How Am I Doing After My Hip Replacement?It's no surprise that a hip replacement reduces pain, increases hip motion, and restores movement and function. After all, that's why people have the procedure done. The real question now is how long does it take to recover? More than ever, today's active seniors are asking this question long before they even get the new hip.
After surgery, the most common question patients have is: "How am I doing compared to everyone else?" With information from a new study on recovery following a total hip replacement, the physical therapist or surgeon can now answer with some ball park figures.
Of course, there is always variability among groups of seniors following any surgery. In the case of recovery following total hip replacement, it appears there are two phases. The first occurs 12 to 15 weeks after the procedure. Rapid change occurs in the first three months and then starts to slow between 15 and 20 weeks.
By the end of four months, most patients have been discharged from treatment. They are well on their way to resuming all physical activities and exercise they are interested in. More physical therapy with a supervised rehab program may still be needed if you have not experienced good improvement or the results you expected.
Thirty (30) weeks (seven and a half months) later, patients experience another leveling out as they are now able to walk again at a normal pace. Physical function involving the legs continues to improve though at a much slower pace than early on. Balance and postural stability seem to take longer to recover.
If you continue to follow the exercise program prescribed by your physical therapist, then by the end of 12 months (one full year), you should be fully recovered. Hip muscle strength, joint motion, and leg function should test within normal limits for your age. Patients who quit doing their exercises too soon often have muscle weakness and report falls two years after hip replacement.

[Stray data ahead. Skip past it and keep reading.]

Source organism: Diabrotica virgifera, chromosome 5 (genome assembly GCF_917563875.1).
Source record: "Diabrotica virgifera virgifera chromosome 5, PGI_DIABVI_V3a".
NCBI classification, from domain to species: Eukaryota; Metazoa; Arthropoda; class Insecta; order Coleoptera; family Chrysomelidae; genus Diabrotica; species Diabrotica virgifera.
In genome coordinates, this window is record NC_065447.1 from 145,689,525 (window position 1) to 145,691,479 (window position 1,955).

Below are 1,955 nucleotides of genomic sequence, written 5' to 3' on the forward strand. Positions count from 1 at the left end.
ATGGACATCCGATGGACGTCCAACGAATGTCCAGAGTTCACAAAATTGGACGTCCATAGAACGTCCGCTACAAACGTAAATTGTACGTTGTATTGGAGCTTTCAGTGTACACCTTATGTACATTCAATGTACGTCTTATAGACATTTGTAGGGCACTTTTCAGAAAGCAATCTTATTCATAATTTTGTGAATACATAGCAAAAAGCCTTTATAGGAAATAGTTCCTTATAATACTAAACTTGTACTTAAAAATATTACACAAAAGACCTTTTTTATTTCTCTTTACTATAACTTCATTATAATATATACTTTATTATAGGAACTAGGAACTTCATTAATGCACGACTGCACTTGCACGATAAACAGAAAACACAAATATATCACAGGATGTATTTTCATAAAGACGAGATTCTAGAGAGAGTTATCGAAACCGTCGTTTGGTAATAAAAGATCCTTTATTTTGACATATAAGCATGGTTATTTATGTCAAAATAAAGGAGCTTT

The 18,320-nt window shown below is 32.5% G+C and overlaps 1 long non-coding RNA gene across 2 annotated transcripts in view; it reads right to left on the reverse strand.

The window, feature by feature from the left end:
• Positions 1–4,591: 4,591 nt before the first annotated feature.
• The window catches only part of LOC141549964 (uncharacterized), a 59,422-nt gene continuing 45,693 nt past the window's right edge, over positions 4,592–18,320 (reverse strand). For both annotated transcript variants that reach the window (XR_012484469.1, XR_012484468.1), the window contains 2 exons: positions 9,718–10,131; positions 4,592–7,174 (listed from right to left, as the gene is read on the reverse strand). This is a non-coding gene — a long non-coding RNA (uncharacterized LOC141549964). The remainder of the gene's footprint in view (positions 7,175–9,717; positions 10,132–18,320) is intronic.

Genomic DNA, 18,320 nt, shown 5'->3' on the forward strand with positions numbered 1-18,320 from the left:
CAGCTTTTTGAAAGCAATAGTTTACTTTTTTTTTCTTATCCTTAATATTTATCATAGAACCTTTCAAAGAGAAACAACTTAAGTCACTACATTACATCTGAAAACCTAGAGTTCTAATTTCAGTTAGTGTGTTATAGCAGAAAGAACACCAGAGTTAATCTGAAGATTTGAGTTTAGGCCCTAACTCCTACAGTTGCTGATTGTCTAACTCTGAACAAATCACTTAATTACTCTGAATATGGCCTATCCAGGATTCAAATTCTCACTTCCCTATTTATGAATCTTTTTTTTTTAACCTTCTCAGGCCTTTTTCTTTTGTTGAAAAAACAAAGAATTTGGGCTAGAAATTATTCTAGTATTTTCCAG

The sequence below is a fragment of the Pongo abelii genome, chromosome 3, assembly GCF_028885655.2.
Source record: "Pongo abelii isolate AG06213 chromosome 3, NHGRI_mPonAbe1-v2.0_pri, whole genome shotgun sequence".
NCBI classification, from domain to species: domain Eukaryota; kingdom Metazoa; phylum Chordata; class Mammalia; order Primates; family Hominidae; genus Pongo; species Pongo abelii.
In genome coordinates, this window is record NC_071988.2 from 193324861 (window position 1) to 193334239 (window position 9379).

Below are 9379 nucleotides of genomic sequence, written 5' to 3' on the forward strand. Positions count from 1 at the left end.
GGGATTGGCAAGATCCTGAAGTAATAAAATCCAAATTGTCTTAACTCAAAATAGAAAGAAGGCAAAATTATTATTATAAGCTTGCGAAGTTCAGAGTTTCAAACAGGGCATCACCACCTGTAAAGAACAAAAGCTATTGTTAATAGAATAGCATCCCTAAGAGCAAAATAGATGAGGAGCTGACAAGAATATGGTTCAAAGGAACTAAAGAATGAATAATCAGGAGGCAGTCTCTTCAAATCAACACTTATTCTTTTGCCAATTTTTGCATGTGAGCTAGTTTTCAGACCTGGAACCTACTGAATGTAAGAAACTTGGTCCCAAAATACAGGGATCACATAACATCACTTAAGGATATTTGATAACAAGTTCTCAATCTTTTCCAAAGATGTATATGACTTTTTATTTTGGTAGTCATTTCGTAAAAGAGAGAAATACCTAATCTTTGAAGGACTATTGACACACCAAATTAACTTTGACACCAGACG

You can use these known guidelines to establish your own goals and check your recovery against the average. Setting too high of expectations can discourage you -- especially in those early weeks of recovery. Adopt a "can do" attitude, follow your therapist's and surgeon's advice, and give yourself some time to recover.
The therapist will use several tools to measure how you are doing. A popular (valid and reliable) test of physical activity is the six minute walk test. In this test, how far you can walk (and how fast) in six-minutes is measured and compared.
For both men and women after a total hip replacement, the peak distance walked occurs around that 30-week postoperative timeframe. Women don't walk as far as men and their early recovery time is a little slower but in the end (a year later), walking ability evens out between the sexes.
Other measures may include whether or not you still need a walking aid (e.g., walking sticks or cane), your pain level, and how much medication you are still taking for pain. How well you can go up and down stairs is a functional skill of importance. Your ability to carry out daily activities may also be examined closely.
Don't be afraid to ask your team how they think you are doing as you evaluate your recovery. If it seems (to you or to them) that you have fallen behind, it may be time to reevaluate or reassess your progress and perhaps alter the rehab program. Limping, loss of balance, and falls are three clear signals that you may need additional therapy to fully recover.
Teyhen DS. Total Hip Replacement. In The Journal of Orthopaedic & Sports Physical Therapy. April 2011. Vol. 41. No. 4. Pp. 240.
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